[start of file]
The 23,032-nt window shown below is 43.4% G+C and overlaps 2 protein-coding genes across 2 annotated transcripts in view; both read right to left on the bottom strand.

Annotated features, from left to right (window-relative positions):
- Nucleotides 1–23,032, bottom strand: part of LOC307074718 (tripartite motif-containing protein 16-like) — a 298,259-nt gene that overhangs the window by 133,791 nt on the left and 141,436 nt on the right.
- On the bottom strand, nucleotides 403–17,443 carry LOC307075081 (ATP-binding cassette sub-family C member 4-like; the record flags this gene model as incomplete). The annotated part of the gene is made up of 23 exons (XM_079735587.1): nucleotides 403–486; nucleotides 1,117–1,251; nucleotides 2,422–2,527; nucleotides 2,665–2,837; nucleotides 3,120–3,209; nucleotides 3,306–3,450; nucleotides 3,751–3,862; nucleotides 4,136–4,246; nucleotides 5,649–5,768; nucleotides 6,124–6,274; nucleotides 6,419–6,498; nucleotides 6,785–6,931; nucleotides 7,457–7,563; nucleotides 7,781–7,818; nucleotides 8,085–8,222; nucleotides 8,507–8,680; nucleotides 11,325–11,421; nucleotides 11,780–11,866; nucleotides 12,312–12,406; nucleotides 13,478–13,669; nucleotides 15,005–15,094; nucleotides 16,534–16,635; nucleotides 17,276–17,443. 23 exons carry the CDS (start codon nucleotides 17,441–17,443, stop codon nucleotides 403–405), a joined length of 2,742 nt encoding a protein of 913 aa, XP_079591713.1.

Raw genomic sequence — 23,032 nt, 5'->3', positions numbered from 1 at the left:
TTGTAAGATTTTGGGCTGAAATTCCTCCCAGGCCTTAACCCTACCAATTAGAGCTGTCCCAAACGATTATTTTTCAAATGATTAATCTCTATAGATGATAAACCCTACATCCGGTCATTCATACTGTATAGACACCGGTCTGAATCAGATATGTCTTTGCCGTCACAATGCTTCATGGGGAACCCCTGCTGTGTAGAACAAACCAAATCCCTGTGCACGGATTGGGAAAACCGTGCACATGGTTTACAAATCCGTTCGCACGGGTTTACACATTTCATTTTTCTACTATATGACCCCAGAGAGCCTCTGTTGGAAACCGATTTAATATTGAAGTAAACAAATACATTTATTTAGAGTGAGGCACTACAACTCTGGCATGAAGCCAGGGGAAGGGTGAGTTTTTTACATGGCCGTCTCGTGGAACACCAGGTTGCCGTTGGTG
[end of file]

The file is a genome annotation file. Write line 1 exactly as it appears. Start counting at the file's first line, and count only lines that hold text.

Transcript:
The 23,032-nt window shown below is 43.4% G+C and overlaps 2 protein-coding genes across 2 annotated transcripts in view; both read right to left on the bottom strand.